Like Ponsoldt, director Craig Zobel has returned to Sundance with a talky drama featuring a tiny cast. Three years ago, and within hours of the premiere of Smashed, Zobel caused a minor stir in Park City with his own second feature, the queasy stranger-than-fiction curio Compliance. To say the film was divisive is an understatement; one woman at the premiere reportedly stood up and shouted, “Sundance, you should be ashamed of yourself” after the curtain came down. So it’s strange to see Zobel, hot off a lighting-rod provocation, make something as modest and uncontroversial as Z For Zachariah (Grade: B-). In fact, this post-apocalyptic melodrama, about a love triangle between (maybe) the last three people alive on Earth, actually feels like a ruralized, slightly watered-down remake of a much older movie, the 1959 Harry Belafonte vehicle The World, The Flesh And The Devil. (In reality, it’s a loose adaptation of a 1974 Robert C. O’Brien novel.)

Set in the aftermath of some unidentified global nuclear catastrophe, the film takes place in an idyllic, verdant valley untouched by radiation—shades of the Garden Of Eden—where the lone remaining resident (Margot Robbie) tends to the family farm. She’s soon joined by a nomadic scientist (Chiwetel Ejiofor), who was underground when the shit hit the fan and has been wandering for days in search of life. Slowly, the two tiptoe into a tentative romance, until their domestic bliss is disrupted by the appearance of another man, a Southern stud played by Chris Pine.

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A sci-fi soap, Z For Zachariah neither insults the intelligence nor tugs too tightly on the heartstrings. It’s just a modest, unremarkable love story, buoyed by three fine performances. Try as I might, though, I couldn’t shake its heavy and unflattering similarity to the Belafonte film. In its dated and heavy-handed way, The World, The Flesh And The Devil remains a more thoughtful and provocative movie—one in which a black man and white woman struggle to entertain the possibility of a life together, for fear of violating the codes of a society that no longer exists. Made in a supposedly more enlightened era, Z For Zachariah deals more subtly with race—it’s only acknowledged once, in what plays like a laugh line for Ejiofor—but it also largely sacrifices any social subtext, beyond a half-baked science-versus-faith division. Zobel, meanwhile, directs the whole thing like a Nicholas Sparks adaptation, piling on the dewy bucolic imagery and tasteful, romantic sex scenes. It’s a weird change of pace for a guy whose last film achieved such an uncomfortable power—though one has to admire, on some level, his willingness to follow his muse wherever it takes him, even into old-school sap.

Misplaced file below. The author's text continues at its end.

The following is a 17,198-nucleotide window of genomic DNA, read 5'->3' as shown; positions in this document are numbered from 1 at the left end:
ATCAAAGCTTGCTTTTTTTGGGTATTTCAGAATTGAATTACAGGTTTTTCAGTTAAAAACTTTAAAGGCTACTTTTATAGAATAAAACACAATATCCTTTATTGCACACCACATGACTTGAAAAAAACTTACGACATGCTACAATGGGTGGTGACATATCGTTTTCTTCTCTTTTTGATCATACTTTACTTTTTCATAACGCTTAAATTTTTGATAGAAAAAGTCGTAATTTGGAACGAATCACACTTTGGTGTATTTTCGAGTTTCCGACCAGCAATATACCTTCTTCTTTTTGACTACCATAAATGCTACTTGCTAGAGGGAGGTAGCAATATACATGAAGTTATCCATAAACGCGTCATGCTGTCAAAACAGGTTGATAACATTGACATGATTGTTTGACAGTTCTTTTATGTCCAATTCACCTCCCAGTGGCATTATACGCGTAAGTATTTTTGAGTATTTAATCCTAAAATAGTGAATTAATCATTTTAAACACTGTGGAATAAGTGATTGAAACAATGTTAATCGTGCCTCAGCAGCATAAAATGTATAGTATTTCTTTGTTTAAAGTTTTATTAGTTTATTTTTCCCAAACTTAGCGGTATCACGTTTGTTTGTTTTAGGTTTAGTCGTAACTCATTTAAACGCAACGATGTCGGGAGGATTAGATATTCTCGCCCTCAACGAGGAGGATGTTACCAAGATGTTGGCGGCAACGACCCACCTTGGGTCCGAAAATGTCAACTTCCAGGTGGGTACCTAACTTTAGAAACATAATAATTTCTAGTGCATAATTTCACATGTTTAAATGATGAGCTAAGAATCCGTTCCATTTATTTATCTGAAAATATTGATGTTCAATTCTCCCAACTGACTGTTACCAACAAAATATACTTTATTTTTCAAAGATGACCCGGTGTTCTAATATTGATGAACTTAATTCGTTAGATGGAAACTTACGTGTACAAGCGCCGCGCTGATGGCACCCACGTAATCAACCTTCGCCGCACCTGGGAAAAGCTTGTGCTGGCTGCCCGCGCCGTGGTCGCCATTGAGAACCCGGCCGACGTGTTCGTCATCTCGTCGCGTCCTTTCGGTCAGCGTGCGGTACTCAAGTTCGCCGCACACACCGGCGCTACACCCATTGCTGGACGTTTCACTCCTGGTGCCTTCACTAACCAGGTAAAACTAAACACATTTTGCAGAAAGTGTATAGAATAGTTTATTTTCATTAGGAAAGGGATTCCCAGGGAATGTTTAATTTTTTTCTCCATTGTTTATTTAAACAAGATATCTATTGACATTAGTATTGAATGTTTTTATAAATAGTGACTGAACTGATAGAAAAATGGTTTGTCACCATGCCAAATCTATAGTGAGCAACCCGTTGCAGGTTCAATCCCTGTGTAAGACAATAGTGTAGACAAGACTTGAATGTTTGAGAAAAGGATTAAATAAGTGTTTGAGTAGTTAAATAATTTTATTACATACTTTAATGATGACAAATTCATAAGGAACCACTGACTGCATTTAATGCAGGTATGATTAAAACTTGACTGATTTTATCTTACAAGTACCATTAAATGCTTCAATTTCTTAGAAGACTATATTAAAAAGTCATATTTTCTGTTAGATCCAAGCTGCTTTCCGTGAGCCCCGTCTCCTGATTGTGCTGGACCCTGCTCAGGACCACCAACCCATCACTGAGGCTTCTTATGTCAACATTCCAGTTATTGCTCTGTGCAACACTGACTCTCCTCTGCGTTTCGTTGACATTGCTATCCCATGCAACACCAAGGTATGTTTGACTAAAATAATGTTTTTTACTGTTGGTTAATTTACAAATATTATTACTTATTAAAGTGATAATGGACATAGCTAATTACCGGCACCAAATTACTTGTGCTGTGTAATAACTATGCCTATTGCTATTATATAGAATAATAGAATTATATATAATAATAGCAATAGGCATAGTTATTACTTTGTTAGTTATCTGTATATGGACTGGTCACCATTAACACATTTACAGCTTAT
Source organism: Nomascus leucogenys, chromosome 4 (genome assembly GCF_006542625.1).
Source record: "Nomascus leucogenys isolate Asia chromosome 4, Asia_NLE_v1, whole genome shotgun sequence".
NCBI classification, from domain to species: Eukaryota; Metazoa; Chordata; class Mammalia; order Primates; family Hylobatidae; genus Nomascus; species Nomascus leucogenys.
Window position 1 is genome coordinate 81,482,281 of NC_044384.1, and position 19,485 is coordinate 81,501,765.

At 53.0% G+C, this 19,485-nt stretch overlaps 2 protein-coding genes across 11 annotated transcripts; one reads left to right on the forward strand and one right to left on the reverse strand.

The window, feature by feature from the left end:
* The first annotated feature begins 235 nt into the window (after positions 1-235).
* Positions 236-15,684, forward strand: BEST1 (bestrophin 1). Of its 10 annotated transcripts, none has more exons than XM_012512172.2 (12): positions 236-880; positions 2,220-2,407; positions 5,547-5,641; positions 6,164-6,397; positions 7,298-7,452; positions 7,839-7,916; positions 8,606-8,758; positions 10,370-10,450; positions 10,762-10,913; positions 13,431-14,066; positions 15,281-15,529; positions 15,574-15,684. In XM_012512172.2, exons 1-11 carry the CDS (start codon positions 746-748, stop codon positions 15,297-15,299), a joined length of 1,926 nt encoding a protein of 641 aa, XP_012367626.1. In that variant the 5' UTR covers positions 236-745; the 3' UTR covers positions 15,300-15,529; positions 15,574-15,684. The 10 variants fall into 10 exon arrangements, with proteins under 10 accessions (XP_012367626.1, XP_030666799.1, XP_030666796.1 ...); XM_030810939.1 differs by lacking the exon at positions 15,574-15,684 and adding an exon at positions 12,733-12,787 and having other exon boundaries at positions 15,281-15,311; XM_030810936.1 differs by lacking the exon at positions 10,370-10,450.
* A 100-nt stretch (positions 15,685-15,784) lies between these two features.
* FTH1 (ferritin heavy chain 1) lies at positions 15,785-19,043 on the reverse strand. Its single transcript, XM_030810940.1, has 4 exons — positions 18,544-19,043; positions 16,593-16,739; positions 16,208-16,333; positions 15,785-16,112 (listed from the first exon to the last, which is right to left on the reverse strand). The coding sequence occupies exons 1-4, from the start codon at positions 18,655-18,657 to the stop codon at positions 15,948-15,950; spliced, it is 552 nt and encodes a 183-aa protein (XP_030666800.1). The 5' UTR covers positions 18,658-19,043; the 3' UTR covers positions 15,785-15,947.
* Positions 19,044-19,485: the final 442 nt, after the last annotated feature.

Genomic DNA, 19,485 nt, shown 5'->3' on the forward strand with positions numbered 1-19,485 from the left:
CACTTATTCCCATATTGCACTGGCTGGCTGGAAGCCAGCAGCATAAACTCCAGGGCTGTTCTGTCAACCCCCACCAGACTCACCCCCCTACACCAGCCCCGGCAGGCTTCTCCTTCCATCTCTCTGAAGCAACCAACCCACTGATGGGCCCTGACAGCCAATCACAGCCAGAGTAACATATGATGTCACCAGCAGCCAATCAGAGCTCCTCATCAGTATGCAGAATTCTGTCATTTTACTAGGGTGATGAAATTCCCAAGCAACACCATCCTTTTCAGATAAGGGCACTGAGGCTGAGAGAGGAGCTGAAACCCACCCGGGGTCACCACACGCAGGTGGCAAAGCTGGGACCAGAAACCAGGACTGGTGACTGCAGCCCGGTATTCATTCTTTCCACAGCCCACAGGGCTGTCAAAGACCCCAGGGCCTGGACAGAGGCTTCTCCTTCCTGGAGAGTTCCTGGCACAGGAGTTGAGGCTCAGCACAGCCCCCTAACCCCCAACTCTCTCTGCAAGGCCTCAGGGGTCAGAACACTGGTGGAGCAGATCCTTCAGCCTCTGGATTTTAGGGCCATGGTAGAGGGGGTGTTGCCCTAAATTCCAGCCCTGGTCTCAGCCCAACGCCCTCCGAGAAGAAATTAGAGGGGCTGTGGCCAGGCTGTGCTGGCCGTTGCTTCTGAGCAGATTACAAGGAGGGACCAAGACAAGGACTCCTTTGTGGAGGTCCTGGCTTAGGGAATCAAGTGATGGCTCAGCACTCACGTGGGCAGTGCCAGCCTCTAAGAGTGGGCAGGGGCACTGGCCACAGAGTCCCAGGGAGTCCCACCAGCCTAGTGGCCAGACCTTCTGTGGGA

Certainly, Z For Zachariah is a more interesting post-breakthrough effort than Ten Thousand Saints (Grade: C+), whose directing duo, Shari Springer Berman and Robert Pulcini, have made some odd career choices since their American Splendor won Sundance in 2003. Their latest is a coming-of-age story set against the flavorful backdrop of early-’80s New York, specifically the straight-edge scene, and concerned with the ways families are broken (through divorce and death) and redefined (through adoption and friendship). Based on a novel by Eleanor Henderson, Ten Thousand Saints suffers from a fatal case of First-Person Protagonist Syndrome: Its teenage hero, played by Hugo’s Asa Butterfield, spends most of the movie watching with moist eyes, as melodrama—the demise of a friend, the pregnancy of another friend—unfolds around him. This kind of narrator/audience surrogate works better on the page; on the screen, it plays like there’s a black hole of charisma at story’s center. Amiable but imminently forgettable, the film does have one big thing going for it: Ethan Hawke, even better here than he was in Boyhood, as the main character’s pot-dealing, deadbeat dad. Can we give him an Oscar for this supporting performance?